Specified preferences model. First, we determine the contribution of each interaction to log-likelihood by calculating Eq. 2 with \(B_{ijk}^{\prime}\) and \({p_{ijk}} = \frac{{\gamma _{ij}^{\prime}\hat x_i^{\prime}\hat x_j^{\prime}}}{{\mathop {\sum }\nolimits_{ij} \gamma _{ij}^{\prime}\hat x_i^{\prime}\hat x_j^{\prime}}}\) with all non-zero entries in \(\gamma _{ij}^{\prime}\) set to one except the focal entry. We sort the log-likelihood contributions and identify the interactions above any obvious discontinuity (see Supplementary Fig. 2). We then replace—hardcode—the entries for these influential interactions in \(\gamma _{ij}^{{\rm{cal}}}\) (including mass action switches) with their corresponding values in \(\gamma _{ij}^{\prime}\) to obtain a new preference matrix: \(\gamma _{ij}^{{\rm{spec}}}\). Probabilities are set as \({p_{ijk}} = \frac{{\gamma _{ij}^{{\rm{spec}}}\hat x_i^{\prime}\hat x_j^{\prime}}}{{\mathop {\sum }\nolimits_{ij} \gamma _{ij}^{{\rm{spec}}}\hat x_i^{\prime}\hat x_j^{\prime}}}\). The specified preferences and correlated preferences models can be combined by hardcoding entries for the influential interactions in \(\gamma _{ij}^{{\rm{corr}}}\) (see above) rather than \(\gamma _{ij}^{{\rm{cal}}}\).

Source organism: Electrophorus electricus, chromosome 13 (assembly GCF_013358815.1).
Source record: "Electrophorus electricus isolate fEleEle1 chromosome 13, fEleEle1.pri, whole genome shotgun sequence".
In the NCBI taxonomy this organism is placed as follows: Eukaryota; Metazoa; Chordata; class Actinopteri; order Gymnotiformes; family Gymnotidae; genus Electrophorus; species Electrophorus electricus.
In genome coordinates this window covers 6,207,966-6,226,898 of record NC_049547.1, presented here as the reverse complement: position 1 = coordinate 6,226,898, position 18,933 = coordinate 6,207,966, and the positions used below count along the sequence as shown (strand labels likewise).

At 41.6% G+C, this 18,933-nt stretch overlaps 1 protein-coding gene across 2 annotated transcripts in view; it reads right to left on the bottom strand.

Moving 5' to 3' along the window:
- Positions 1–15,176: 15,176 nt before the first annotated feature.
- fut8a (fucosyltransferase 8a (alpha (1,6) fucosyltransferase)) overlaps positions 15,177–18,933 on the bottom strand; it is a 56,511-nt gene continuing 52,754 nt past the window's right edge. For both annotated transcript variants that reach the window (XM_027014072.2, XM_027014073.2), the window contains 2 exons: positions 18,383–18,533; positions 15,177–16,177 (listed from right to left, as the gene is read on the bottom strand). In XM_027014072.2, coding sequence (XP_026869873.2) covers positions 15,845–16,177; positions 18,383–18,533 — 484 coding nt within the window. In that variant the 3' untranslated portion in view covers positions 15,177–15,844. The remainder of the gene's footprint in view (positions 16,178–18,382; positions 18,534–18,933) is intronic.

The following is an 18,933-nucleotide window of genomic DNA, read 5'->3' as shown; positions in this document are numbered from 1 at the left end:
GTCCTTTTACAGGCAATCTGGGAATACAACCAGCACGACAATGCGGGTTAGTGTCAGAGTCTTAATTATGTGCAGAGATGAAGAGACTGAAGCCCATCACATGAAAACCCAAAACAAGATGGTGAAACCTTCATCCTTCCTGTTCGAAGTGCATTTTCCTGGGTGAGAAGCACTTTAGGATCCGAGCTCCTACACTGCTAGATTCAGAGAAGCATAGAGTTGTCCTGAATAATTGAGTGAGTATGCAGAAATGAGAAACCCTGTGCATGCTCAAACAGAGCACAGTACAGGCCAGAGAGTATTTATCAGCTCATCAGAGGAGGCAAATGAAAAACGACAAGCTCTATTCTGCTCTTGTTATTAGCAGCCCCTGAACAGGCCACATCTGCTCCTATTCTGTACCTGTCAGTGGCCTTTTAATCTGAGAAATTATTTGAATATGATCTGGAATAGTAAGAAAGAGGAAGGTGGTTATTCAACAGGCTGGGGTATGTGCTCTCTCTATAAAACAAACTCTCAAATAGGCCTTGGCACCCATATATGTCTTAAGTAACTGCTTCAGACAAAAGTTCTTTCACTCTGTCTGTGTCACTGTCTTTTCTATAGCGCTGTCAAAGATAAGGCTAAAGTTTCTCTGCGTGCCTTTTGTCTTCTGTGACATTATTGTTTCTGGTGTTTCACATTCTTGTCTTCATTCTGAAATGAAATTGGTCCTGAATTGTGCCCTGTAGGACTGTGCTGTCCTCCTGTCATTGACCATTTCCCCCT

Complete characterisation model. All interaction preferences must be characterised individually in the novel environment and so the relevant preference matrix is \(\gamma _{ij}^{{\rm{complete}}} = \gamma _{ij}^{\prime}\). Probabilities are set as \({p_{ijk}} = \frac{{\gamma _{ij}^{{\rm{complete}}}\hat x_i^{\prime}\hat x_j^{\prime}}}{{\mathop {\sum }\nolimits_{ij} \gamma _{ij}^{{\rm{complete}}}\hat x_i^{\prime}\hat x_j^{\prime}}}\). The model results in the best fit to data possible in our current approach and, by definition, returns the maximum model performance at the group level. It is worth emphasising that the model does not result in perfect fit to data, which would correspond to log-likelihood equal to zero; rather, the log-likelihood at the group level (\({{\cal L}_{{\rm{complete}}}}\) in Eq. 4) indicates how well a single preference matrix is able to explain weighted network structure at multiple field sites in the same group.

### Likelihood function for testing model fit

We assumed that the number of recorded counts, *B*
_{
ijk
} > 0, between host species *i* and parasitoid species *j* at field site *k* follows a multinomial distribution^{20}. The corresponding likelihood function for a set of recorded counts generated with probabilities *p*